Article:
Green: No, no, the hospital was Pine Manor. I never got into it because I didn't know anybody. I was always dying to get in, just to see what rooms people had because there was a little long ward, the women's ward , the three privates and then the operating room. Whoever had the operating room, they must have had to put a bathroom in there. Somebody told me friends of theirs had the operating room. I never thought of it until after I got thinking about it, somebody over there that night said that a friend of mine had the operating room and there was no toilet then and they must have a toilet.

Norton: You mean they made them into apartments.

Green: Yes, for teachers.

Norton: That's when it was called Pine Manor.

Green: Yes

Norton: Oh, I thought Pine Manor was the old name for the hospital.

Green: No, no, no. The old hospital, it was all, see there was an office here which used to be the office and then they made half of the dining room into the office and made the Xray room there. So all these different places and upstairs in Maternity that I wanted to see what it was like with everybody living there, but I didn't know of anybody so I couldn't go in and ask and have a look around. The old hospital didn't have a name which is Prince George.

Norton: Who was the janitor?

Green: Clelland, I think Clelland and then there was another fellow, George somebody, but I can't remember the name.

Norton: So they had an Xray at the hospital.

Green: Oh yes, Xray room down and then upstairs was the darkroom where they developed. Dr. Lyon, he knew what he was doing, he was a good doctor.

Norton: What type of hours did you put in?

Green: 12 hour shift but we always had three hours off. Like we worked from 8 to 4 and be off for the rest of the day. They now have 12 hours but never have time off.

Norton: But they only work a certain number of hours in a week. That way they get their hours in real fast.

Green: Then they have four days off, I don't know too much about it.

Norton: How many days a week did you work? Seven.

Green: Seven days a week, oh yes, and then sometimes, like everybody had time off. We would have, like some would have Sunday off or you would have Sunday off from 10 to one or another Sunday off at 4 o'clock. We worked from 8 to one or from 8 to 4. We would come back at one and then work until 8 o'clock or 7 o'clock, l guess it was 7 o'clock.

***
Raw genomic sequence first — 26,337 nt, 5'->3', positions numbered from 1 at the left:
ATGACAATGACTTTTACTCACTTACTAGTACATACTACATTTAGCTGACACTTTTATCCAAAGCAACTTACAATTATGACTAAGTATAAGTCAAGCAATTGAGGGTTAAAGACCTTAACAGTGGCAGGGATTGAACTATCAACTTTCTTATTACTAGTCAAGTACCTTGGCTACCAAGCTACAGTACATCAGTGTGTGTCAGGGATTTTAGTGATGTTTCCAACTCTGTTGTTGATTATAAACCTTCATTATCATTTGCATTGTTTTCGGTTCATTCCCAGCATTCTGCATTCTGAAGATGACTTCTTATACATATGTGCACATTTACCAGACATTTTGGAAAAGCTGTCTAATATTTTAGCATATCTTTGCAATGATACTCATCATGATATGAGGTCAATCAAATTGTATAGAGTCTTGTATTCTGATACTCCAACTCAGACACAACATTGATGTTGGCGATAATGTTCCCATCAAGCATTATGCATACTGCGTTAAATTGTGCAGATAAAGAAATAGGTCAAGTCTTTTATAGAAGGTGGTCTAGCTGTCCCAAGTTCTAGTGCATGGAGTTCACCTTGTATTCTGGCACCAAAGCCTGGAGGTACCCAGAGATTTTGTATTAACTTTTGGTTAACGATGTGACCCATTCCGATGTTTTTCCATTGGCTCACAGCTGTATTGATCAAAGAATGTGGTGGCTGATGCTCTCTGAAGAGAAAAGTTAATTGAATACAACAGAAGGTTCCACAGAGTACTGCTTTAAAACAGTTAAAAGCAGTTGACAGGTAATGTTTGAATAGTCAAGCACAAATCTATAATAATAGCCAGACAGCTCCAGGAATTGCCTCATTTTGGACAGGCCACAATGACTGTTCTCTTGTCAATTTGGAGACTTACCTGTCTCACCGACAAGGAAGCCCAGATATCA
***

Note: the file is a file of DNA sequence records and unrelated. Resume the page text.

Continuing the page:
Norton: Yes, there was no nurse's residence, or was there?

Green: Yes, there was a nurses residence. I never took a picture of the nurses residence.

Norton: Where was it?

Green: It was right on the corner of Twelfth Avenue, behind the hospital. See the hospital here and this was Lethbridge. That's the street and the nurses home was right on Twelfth Avenue because there is still some houses on Twelfth Avenue. They have been there ever since, oh yes, because we had to make shifts, and we had to put two to a room, like the one room had two girls and then upstairs was the locker room. It was just like the bathroom. They had to turn that into a bedroom because they got more nurses, and then there was the other room. I think there was two in the other room too, and then the matron had a room.

Norton: Were your rooms very nice? Were they very tiny?

Green: When I first went there I had a small room, but they were big enough. Everything was comfortable, but the winters were cold and downstairs there was three quite big rooms because I was downstairs after. They moved me down.

Norton: You came from Toronto, didn't you?

Green: Yes right on Twelfth Avenue, you would park your cars when you go visiting at the hospital, That's two blocks because the middle of the hospital, the entrance is Fourteenth Avenue so you have two blocks to walk when you park your car. You have two blocks to walk to the Main entrance and that's the middle of Fourteenth. Fourteenth goes right through there if there was a road. Yes, I have pictures of this but never took a picture that I know of the nurse's home and it was a good looking nurse's home, it had a sitting room and nice basement downstairs. They had to make half of the basement into a locker room for our coats and things. We had to move them from there down and there was a back door and a front door and a kitchen. On our days off, we had a day off a week. It's funny when you go to talk about something you have to stop just to get it into your head before you say anything. We were all happy, very happy there and Miss Kerr, and you remember the nurse that came after Miss Kerr, she was Mrs. somebody and I don't know if she was the second one or the third one. She was very good. Do you remember that we had a 29th of February dance for the nurses, leap year dance, and everybody was to take their boyfriend and pay for their ticket and pay for like a corsage and take him out for a meal. We did all the treating. She made little nurses and we helped her. She made the first ones and she showed us how to do them and we made little nurses out of paper for decorations for the supper table. You don't remember that, do you? See this is all before I was married.